Labour MP Conor McGinn pushing for Brexit protection
By Bernard Purcell
An attempt to include statutory safeguards to protect the rights of Irish citizens living in Britain in the Brexit Bill is being made this week by Labour Party MP Conor McGinn.
Mr McGinn, the MP for St Helen’s in Merseyside and originally from Armagh, is the chair of Westminster’s All- Party Group On the Irish in Britain.
The Irish World reported last year that legal experts in the UK cast serious doubts on British and Irish claims that the existing rights enjoyed by Irish people here and British people in Ireland – dating back to the 1920s – could just be transcribed into new post-Brexit legislation.
Now Mr McGinn has tabled a series of amendments to the EU Withdrawal Bill.
Prime Minister Theresa May and Brexit Secretary David Davis, as well as Ireland’s Department of Foreign Affairs and Trade, have insisted that existing rights to settle, work and even to vote are enshrined in the Ireland Act 1949 which explicitly states Irish people are not to be regarded as foreign under UK immigration and domestic law.
Migration Law expert at the University of Leicester Professor Bernard Ryan has said the 1949 Act does not provide any detailed protections and people are proceeding under a misapprehension.
He, and other experts, have said that new, detailed legislation will be necessary to continue enjoying the rights currently enjoyed by Irish people here and reciprocated in Ireland.
Mr McGinn is also seeking, should his amendments be accepted, to ensure there will be further statutory protection for the Good Friday Agreement, which is, admittedly already, a binding international treaty between the two countries. He wants protection, in domestic law, the 1998 Accord’s commitments to power-sharing, cross-border institutions, a Bill of Rights and legal protection for the Irish language.
He called in MPs from all parties to protect the rights of their constituents who originally came from Ireland – many of them decades ago. Many on the All-Party Group he chairs, including deputy chair Tory MP Maria Caulfield whose father is Irish, have not just Irish constituents but Irish roots themselves.
He said: “The UK parliament has a duty of care to Irish citizens living here who are contributing to the British economy and British society. Hundreds of thousands of older Irish people in particular have lived in Britain for decades.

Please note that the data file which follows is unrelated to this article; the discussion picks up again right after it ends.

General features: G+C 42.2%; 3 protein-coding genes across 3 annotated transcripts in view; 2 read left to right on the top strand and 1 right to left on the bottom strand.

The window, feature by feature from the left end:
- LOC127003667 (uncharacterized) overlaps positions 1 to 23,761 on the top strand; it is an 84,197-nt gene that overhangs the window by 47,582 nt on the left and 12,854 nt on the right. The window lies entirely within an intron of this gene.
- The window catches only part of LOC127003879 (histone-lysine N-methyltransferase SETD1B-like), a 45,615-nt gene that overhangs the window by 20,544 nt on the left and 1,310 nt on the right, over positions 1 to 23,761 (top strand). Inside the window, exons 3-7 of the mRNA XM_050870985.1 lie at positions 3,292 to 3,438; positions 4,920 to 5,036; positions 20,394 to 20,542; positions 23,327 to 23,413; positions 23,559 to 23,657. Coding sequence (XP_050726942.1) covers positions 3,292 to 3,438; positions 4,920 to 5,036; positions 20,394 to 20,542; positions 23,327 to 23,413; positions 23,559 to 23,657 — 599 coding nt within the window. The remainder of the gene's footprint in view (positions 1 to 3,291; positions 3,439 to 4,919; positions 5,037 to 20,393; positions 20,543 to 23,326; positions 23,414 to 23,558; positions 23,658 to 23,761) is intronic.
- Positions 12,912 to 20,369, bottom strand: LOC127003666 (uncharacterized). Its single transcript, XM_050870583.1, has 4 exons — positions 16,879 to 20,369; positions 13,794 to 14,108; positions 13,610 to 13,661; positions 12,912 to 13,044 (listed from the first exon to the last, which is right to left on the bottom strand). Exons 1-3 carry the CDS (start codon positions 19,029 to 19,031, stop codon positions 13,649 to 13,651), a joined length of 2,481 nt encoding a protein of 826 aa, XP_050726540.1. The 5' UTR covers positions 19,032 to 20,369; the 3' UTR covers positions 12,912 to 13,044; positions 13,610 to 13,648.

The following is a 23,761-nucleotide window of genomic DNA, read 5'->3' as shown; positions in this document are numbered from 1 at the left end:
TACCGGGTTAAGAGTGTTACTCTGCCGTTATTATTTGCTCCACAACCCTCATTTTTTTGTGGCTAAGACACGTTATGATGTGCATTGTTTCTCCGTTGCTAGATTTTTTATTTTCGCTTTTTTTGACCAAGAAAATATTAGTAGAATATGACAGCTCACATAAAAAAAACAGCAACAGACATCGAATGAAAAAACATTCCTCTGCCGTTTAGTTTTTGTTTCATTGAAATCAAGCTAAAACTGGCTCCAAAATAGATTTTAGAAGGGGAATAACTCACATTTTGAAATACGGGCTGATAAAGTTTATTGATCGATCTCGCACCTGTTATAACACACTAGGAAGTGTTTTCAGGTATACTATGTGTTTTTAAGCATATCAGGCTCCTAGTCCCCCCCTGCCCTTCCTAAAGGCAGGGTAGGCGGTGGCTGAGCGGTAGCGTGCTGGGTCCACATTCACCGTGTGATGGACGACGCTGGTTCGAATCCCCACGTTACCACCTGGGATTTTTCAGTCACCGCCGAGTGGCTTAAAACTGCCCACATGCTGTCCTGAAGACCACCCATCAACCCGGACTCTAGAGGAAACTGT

“This is their home and where they have worked, raised families and made huge contributions to their communities. This uncertainty is causing them a great deal of anxiety. “MPs from all parties should get behind these amendments and support the rights and protections of Irish citizens — their constituents — in Britain.”
“MPs from all parties recognise the importance of protecting the peace process and the tremendous progress we have seen on the island of Ireland and in British-Irish relations since the signing of the Good Friday Agreement nearly 20 years ago, and the government has the chance through my amendments to show it does too.”
The full amendments that Mr McGinn, MP for St Helen’s North, has tabled to the European Union (Withdrawal) Bill:
European Union (Withdrawal) Bill Conor McGinn
• To move the following clause- “Status of Irish citizens in the United Kingdom Before making any regulations under Section 9, the Minister shall commit to making available to Irish citizens lawfully resident in the United Kingdom after this Act receives Royal Assent, any status, rights and entitlements available to Irish citizens before exit day, inclusive of and in addition to their status, rights and entitlements as EU citizens.”
• To move the following clause- “Provisions of the Good Friday Agreement Before making any regulations under Section 9, the Minister shall commit to maintaining the provisions of the Good Friday Agreement and subsequent Agreements agreed between the United Kingdom and Ireland since 1998, including- (a) the free movement of people, goods and services on the island of Ireland; (b) citizenship rights; (c) the preservation of institutions set up relating to strands 1, 2 and 3 of the Good Friday Agreement; (d) human rights and equality; (e) the principle of consent; (f ) the status of the Irish language; and (g) a Bill of Rights.”